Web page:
T-Mobile Covering Cancellation Fees Up to $350 for New Customers
Confirming rumors from earlier today, during T-Mobile’s press conference at CES, the company announced that it will pay up to $350 in cancellation fees for new customers looking to break free of their contracts at other carriers. The move is clearly a response to AT&T’s own move from last week, which offered former T-Mobile customers $450 to switch over. Moreover, this announcement comes on the heels of news that Legere was kicked out of AT&T’s party last night. So that’s interesting.
According to a press release published by T-Mobile regarding the promotion, new customers will be eligible to have their cancellation fees covered by T-Mobile for up to $350. And while the AT&T offer was targeted specifically at T-Mobile, the un-carrier’s offer is good for customers at AT&T, Verizon, and Sprint, widening the net for potential new customers. That’s pretty exciting—especially as someone who’s been pretty unhappy with Sprint for a long, long time.
Of course, the deal isn’t as simple as that—there are a bunch of boxes you’ve got to check before you get your reimbursement. For starters, you need to trade in your current phone, buy a new phone from T-Mobile, get a new plan with them, and move your number to them as well. Another catch there? The phone you can turn in has to be an “eligible device,” meaning that it’s a good bet that if you’ve got a phone that’s exclusive to a particular carrier, such as my HTC EVO 4G LTE, I’ll probably be SOL.*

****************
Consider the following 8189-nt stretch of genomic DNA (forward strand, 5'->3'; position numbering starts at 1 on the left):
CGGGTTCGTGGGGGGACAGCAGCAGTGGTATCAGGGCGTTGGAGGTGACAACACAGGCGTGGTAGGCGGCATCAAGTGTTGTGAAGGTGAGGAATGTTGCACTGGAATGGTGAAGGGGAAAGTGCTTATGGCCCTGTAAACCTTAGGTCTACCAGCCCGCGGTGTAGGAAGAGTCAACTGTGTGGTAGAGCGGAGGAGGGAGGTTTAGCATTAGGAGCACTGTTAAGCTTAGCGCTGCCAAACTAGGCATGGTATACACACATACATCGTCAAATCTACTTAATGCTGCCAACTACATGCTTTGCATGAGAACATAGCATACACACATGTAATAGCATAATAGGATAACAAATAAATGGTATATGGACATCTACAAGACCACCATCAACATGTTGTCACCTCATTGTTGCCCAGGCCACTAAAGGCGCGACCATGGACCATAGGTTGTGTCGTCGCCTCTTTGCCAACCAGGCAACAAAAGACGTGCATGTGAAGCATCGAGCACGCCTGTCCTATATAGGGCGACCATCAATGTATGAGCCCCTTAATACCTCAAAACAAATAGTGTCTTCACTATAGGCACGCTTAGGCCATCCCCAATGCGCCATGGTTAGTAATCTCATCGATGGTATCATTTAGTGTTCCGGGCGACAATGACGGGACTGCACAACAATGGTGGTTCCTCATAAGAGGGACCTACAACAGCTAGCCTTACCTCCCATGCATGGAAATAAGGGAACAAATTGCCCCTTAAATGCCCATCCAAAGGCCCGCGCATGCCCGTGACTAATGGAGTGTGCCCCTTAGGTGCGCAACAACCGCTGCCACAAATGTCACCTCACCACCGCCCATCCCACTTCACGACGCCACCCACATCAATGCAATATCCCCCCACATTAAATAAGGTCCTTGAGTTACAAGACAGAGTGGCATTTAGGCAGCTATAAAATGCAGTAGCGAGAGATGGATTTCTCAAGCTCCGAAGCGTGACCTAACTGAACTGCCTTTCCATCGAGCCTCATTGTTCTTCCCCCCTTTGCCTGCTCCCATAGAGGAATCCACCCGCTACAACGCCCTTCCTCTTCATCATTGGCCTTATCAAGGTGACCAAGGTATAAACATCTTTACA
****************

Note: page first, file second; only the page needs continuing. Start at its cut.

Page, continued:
Even still, it’s worth looking into. It’s entirely possible that there are some lesser deals available for schmucks like me who have exclusive phones that no other carrier wants, and maybe my local T-Mobile location will be able to help me out if I want to switch. Because, holy hell, I do want to switch. I remember looking into T-Mobile back when the company announced its JUMP promotion, but I didn’t go for it precisely because of the huge cancellation fees I’d suffer as a result. Maybe this time things will go differently.
The deal takes effect tomorrow, at which point I’ll know for sure just what they mean by “eligible devices,” and whether or not they’ll be as welcoming as CEO John Legere would like us to believe they are.
Will you too be investigating the “un-carrier”?
*Update! I investigated the promotion via T-Mobile’s website and it seems that they’ll take back my carrier-exclusive phone with no problem. This has all the makings of a wonderful deal.
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